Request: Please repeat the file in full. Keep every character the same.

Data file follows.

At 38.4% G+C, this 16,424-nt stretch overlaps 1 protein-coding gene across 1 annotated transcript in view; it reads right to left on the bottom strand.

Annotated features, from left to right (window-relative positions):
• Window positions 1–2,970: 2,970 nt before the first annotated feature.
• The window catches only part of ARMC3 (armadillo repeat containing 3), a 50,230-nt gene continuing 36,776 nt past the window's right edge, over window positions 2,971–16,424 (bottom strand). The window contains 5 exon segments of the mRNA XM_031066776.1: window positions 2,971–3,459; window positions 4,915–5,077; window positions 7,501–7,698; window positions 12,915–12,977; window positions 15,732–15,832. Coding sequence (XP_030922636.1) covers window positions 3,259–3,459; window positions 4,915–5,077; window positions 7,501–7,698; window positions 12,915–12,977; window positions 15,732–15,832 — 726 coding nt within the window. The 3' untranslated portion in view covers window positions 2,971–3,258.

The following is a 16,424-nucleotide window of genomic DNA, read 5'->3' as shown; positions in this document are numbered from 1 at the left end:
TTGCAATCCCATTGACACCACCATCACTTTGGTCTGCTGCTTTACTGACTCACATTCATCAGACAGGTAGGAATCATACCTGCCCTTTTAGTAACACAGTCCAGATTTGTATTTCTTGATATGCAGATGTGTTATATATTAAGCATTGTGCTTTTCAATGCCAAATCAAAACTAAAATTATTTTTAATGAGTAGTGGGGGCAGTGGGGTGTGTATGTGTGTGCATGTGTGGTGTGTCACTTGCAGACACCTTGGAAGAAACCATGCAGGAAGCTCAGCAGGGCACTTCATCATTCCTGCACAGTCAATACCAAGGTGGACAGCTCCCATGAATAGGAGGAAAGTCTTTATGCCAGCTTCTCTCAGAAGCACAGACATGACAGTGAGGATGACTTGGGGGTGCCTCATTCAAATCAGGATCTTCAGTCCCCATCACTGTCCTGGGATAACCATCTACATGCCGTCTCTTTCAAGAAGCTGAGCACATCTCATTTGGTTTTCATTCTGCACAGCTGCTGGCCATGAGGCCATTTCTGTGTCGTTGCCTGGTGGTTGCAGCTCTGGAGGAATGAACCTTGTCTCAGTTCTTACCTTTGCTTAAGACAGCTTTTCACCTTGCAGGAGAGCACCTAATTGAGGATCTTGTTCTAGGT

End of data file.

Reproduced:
At 38.4% G+C, this 16,424-nt stretch overlaps 1 protein-coding gene across 1 annotated transcript in view; it reads right to left on the bottom strand.

Annotated features, from left to right (window-relative positions):
• Window positions 1–2,970: 2,970 nt before the first annotated feature.
• The window catches only part of ARMC3 (armadillo repeat containing 3), a 50,230-nt gene continuing 36,776 nt past the window's right edge, over window positions 2,971–16,424 (bottom strand). The window contains 5 exon segments of the mRNA XM_031066776.1: window positions 2,971–3,459; window positions 4,915–5,077; window positions 7,501–7,698; window positions 12,915–12,977; window positions 15,732–15,832. Coding sequence (XP_030922636.1) covers window positions 3,259–3,459; window positions 4,915–5,077; window positions 7,501–7,698; window positions 12,915–12,977; window positions 15,732–15,832 — 726 coding nt within the window. The 3' untranslated portion in view covers window positions 2,971–3,258.

The following is a 16,424-nucleotide window of genomic DNA, read 5'->3' as shown; positions in this document are numbered from 1 at the left end:
TTGCAATCCCATTGACACCACCATCACTTTGGTCTGCTGCTTTACTGACTCACATTCATCAGACAGGTAGGAATCATACCTGCCCTTTTAGTAACACAGTCCAGATTTGTATTTCTTGATATGCAGATGTGTTATATATTAAGCATTGTGCTTTTCAATGCCAAATCAAAACTAAAATTATTTTTAATGAGTAGTGGGGGCAGTGGGGTGTGTATGTGTGTGCATGTGTGGTGTGTCACTTGCAGACACCTTGGAAGAAACCATGCAGGAAGCTCAGCAGGGCACTTCATCATTCCTGCACAGTCAATACCAAGGTGGACAGCTCCCATGAATAGGAGGAAAGTCTTTATGCCAGCTTCTCTCAGAAGCACAGACATGACAGTGAGGATGACTTGGGGGTGCCTCATTCAAATCAGGATCTTCAGTCCCCATCACTGTCCTGGGATAACCATCTACATGCCGTCTCTTTCAAGAAGCTGAGCACATCTCATTTGGTTTTCATTCTGCACAGCTGCTGGCCATGAGGCCATTTCTGTGTCGTTGCCTGGTGGTTGCAGCTCTGGAGGAATGAACCTTGTCTCAGTTCTTACCTTTGCTTAAGACAGCTTTTCACCTTGCAGGAGAGCACCTAATTGAGGATCTTGTTCTAGGT